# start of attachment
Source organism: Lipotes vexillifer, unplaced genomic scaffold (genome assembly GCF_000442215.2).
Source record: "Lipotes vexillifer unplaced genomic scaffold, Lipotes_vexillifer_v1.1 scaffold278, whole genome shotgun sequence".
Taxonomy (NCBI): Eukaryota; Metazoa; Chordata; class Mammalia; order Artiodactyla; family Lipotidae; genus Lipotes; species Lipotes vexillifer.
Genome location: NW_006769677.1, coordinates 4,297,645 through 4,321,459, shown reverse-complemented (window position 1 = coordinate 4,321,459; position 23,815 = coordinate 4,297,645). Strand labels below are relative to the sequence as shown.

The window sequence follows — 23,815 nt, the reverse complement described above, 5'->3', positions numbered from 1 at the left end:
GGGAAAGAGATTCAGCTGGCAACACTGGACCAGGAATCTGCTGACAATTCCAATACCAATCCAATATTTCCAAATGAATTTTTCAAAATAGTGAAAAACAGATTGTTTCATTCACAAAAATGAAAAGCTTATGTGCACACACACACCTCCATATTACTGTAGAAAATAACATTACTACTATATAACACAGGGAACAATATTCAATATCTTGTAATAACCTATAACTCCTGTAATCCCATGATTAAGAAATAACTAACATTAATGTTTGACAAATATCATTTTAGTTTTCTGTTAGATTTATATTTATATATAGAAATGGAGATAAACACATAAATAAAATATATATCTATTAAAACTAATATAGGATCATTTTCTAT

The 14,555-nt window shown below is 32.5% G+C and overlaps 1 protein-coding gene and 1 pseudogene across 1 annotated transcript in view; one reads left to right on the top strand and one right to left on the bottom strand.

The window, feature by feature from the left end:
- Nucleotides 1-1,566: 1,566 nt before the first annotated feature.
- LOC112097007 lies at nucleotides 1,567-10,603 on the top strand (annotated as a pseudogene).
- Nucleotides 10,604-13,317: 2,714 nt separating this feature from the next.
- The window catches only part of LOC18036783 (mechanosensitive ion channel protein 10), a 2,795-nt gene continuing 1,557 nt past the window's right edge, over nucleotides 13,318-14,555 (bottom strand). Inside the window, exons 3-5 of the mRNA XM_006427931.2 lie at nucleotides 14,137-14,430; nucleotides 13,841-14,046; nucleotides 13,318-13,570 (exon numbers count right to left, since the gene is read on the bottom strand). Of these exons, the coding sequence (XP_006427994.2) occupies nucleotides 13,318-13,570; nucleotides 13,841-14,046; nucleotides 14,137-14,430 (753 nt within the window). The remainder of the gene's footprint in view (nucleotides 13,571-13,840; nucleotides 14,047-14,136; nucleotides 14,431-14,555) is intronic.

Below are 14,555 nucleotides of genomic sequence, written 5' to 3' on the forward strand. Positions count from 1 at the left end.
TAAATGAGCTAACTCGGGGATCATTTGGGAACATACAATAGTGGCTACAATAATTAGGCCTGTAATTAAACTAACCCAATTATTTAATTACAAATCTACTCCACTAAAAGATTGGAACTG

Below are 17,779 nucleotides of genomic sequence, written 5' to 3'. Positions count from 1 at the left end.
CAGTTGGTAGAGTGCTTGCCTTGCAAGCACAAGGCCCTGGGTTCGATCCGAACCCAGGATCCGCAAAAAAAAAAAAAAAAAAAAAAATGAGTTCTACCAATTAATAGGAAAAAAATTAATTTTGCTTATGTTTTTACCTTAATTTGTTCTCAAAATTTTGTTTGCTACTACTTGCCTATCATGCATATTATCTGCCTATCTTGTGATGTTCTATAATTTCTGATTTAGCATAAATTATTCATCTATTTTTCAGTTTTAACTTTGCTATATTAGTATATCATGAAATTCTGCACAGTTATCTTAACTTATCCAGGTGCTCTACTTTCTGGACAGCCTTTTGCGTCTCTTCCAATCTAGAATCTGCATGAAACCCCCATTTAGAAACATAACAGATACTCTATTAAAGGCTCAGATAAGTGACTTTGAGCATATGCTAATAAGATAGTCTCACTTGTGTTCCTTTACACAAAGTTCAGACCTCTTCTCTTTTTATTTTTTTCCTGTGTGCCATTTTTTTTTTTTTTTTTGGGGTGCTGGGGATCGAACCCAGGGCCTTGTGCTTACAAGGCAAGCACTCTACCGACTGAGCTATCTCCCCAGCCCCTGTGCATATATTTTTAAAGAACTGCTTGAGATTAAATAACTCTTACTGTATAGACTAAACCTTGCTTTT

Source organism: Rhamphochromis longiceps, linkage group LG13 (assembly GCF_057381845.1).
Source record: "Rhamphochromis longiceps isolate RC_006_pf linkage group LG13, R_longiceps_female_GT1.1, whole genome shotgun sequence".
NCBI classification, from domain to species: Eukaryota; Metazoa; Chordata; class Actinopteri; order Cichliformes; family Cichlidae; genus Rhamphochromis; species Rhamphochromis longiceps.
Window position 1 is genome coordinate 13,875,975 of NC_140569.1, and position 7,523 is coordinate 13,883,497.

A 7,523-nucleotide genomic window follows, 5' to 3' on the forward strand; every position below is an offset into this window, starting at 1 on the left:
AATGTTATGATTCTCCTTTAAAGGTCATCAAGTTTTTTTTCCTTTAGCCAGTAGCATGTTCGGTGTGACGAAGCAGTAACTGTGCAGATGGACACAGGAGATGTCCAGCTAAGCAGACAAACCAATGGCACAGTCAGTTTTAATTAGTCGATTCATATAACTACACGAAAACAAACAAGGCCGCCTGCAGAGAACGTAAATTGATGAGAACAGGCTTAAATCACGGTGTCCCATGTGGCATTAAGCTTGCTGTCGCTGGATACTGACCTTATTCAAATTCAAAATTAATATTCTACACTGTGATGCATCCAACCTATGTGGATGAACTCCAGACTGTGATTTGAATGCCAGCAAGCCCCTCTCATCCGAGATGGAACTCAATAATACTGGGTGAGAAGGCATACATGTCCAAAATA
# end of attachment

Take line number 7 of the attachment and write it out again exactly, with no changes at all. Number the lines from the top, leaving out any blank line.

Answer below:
The 14,555-nt window shown below is 32.5% G+C and overlaps 1 protein-coding gene and 1 pseudogene across 1 annotated transcript in view; one reads left to right on the top strand and one right to left on the bottom strand.